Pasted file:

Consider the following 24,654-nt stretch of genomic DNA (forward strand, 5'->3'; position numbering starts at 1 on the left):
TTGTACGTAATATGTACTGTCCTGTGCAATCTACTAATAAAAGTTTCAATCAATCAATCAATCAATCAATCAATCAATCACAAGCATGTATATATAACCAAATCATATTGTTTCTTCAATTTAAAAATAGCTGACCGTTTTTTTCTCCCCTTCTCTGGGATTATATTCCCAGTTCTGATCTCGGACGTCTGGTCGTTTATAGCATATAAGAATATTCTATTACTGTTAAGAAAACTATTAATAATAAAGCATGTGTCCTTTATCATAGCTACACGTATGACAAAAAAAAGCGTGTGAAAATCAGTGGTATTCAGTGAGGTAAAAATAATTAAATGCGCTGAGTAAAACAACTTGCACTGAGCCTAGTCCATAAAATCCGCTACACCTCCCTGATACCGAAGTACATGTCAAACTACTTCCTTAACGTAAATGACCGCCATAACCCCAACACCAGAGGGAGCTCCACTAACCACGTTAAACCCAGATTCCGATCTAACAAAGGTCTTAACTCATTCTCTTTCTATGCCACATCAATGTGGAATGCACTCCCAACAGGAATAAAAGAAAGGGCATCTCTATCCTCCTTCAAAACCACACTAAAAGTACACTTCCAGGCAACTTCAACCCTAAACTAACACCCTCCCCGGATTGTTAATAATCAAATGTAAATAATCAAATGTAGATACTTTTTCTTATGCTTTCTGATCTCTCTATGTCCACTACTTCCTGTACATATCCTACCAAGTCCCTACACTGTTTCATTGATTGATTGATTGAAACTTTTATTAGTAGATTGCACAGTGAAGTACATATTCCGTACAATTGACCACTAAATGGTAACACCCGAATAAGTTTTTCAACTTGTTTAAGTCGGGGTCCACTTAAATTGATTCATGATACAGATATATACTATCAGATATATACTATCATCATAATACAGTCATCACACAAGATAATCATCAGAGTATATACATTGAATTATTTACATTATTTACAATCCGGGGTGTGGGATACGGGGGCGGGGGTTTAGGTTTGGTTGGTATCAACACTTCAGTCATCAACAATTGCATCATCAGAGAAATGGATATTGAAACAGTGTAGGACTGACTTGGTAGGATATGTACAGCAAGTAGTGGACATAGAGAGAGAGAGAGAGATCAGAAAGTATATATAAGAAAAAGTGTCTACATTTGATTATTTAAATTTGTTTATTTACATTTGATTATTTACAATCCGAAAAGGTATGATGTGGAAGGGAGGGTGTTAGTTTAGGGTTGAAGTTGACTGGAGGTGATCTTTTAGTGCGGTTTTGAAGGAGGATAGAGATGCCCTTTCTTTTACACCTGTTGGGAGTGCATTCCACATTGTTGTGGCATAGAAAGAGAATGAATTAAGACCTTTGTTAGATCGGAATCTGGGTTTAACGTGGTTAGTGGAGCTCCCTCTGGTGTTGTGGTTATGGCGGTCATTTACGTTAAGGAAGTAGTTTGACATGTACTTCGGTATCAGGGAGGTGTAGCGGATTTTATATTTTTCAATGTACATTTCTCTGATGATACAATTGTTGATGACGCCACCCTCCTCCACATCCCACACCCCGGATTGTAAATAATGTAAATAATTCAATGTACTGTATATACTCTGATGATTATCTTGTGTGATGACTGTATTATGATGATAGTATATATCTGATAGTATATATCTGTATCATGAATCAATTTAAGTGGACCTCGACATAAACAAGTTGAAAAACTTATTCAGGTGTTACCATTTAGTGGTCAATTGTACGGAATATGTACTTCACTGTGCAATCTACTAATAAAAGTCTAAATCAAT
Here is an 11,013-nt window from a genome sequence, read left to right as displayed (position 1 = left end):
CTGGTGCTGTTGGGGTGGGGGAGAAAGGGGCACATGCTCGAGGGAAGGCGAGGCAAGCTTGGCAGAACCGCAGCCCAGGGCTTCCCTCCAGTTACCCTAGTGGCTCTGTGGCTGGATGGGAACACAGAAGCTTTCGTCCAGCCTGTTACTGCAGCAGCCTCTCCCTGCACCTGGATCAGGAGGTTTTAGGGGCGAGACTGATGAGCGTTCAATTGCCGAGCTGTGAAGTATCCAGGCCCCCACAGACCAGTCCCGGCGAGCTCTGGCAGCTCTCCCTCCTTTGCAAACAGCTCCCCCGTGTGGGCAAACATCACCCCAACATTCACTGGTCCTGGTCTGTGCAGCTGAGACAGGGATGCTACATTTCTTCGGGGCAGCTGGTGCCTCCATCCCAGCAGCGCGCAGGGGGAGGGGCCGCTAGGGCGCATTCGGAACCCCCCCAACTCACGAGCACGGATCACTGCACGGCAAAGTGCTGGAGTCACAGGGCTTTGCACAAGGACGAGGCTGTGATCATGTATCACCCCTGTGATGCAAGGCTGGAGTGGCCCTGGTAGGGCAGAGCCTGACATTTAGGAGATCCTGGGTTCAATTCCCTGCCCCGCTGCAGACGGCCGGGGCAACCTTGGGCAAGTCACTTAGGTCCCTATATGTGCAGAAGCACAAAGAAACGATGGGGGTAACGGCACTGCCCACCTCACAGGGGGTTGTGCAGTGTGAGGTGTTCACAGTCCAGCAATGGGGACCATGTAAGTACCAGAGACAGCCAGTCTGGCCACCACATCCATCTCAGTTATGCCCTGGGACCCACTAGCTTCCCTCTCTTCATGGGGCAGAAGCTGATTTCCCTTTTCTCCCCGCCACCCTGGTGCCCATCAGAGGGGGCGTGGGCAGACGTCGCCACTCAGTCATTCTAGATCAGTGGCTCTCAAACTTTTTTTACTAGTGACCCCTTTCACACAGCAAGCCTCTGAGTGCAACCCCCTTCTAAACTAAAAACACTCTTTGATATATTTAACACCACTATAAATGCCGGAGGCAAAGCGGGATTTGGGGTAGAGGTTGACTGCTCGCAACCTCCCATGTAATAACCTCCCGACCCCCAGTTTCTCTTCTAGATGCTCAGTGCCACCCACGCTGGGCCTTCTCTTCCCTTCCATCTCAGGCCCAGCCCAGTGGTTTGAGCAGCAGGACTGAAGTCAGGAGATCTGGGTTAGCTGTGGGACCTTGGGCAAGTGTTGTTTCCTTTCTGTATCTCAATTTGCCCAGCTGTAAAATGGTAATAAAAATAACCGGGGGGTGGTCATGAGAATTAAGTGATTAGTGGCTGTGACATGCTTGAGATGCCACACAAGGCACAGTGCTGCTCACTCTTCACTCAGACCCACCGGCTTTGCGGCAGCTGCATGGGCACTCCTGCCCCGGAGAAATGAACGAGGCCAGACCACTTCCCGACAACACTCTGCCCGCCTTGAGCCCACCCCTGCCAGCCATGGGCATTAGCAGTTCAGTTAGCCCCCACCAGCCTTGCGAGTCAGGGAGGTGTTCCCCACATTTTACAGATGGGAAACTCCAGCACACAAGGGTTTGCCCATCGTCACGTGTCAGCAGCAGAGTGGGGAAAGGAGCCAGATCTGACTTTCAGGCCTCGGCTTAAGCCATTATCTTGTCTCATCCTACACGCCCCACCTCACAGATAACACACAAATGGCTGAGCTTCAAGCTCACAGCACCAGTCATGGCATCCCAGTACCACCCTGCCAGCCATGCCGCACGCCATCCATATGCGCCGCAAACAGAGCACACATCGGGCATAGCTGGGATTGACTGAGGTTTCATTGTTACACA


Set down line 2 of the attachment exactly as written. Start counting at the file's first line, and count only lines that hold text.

TTGTACGTAATATGTACTGTCCTGTGCAATCTACTAATAAAAGTTTCAATCAATCAATCAATCAATCAATCAATCAATCACAAGCATGTATATATAACCAAATCATATTGTTTCTTCAATTTAAAAATAGCTGACCGTTTTTTTCTCCCCTTCTCTGGGATTATATTCCCAGTTCTGATCTCGGACGTCTGGTCGTTTATAGCATATAAGAATATTCTATTACTGTTAAGAAAACTATTAATAATAAAGCATGTGTCCTTTATCATAGCTACACGTATGACAAAAAAAAGCGTGTGAAAATCAGTGGTATTCAGTGAGGTAAAAATAATTAAATGCGCTGAGTAAAACAACTTGCACTGAGCCTAGTCCATAAAATCCGCTACACCTCCCTGATACCGAAGTACATGTCAAACTACTTCCTTAACGTAAATGACCGCCATAACCCCAACACCAGAGGGAGCTCCACTAACCACGTTAAACCCAGATTCCGATCTAACAAAGGTCTTAACTCATTCTCTTTCTATGCCACATCAATGTGGAATGCACTCCCAACAGGAATAAAAGAAAGGGCATCTCTATCCTCCTTCAAAACCACACTAAAAGTACACTTCCAGGCAACTTCAACCCTAAACTAACACCCTCCCCGGATTGTTAATAATCAAATGTAAATAATCAAATGTAGATACTTTTTCTTATGCTTTCTGATCTCTCTATGTCCACTACTTCCTGTACATATCCTACCAAGTCCCTACACTGTTTCATTGATTGATTGATTGAAACTTTTATTAGTAGATTGCACAGTGAAGTACATATTCCGTACAATTGACCACTAAATGGTAACACCCGAATAAGTTTTTCAACTTGTTTAAGTCGGGGTCCACTTAAATTGATTCATGATACAGATATATACTATCAGATATATACTATCATCATAATACAGTCATCACACAAGATAATCATCAGAGTATATACATTGAATTATTTACATTATTTACAATCCGGGGTGTGGGATACGGGGGCGGGGGTTTAGGTTTGGTTGGTATCAACACTTCAGTCATCAACAATTGCATCATCAGAGAAATGGATATTGAAACAGTGTAGGACTGACTTGGTAGGATATGTACAGCAAGTAGTGGACATAGAGAGAGAGAGAGAGATCAGAAAGTATATATAAGAAAAAGTGTCTACATTTGATTATTTAAATTTGTTTATTTACATTTGATTATTTACAATCCGAAAAGGTATGATGTGGAAGGGAGGGTGTTAGTTTAGGGTTGAAGTTGACTGGAGGTGATCTTTTAGTGCGGTTTTGAAGGAGGATAGAGATGCCCTTTCTTTTACACCTGTTGGGAGTGCATTCCACATTGTTGTGGCATAGAAAGAGAATGAATTAAGACCTTTGTTAGATCGGAATCTGGGTTTAACGTGGTTAGTGGAGCTCCCTCTGGTGTTGTGGTTATGGCGGTCATTTACGTTAAGGAAGTAGTTTGACATGTACTTCGGTATCAGGGAGGTGTAGCGGATTTTATATTTTTCAATGTACATTTCTCTGATGATACAATTGTTGATGACGCCACCCTCCTCCACATCCCACACCCCGGATTGTAAATAATGTAAATAATTCAATGTACTGTATATACTCTGATGATTATCTTGTGTGATGACTGTATTATGATGATAGTATATATCTGATAGTATATATCTGTATCATGAATCAATTTAAGTGGACCTCGACATAAACAAGTTGAAAAACTTATTCAGGTGTTACCATTTAGTGGTCAATTGTACGGAATATGTACTTCACTGTGCAATCTACTAATAAAAGTCTAAATCAAT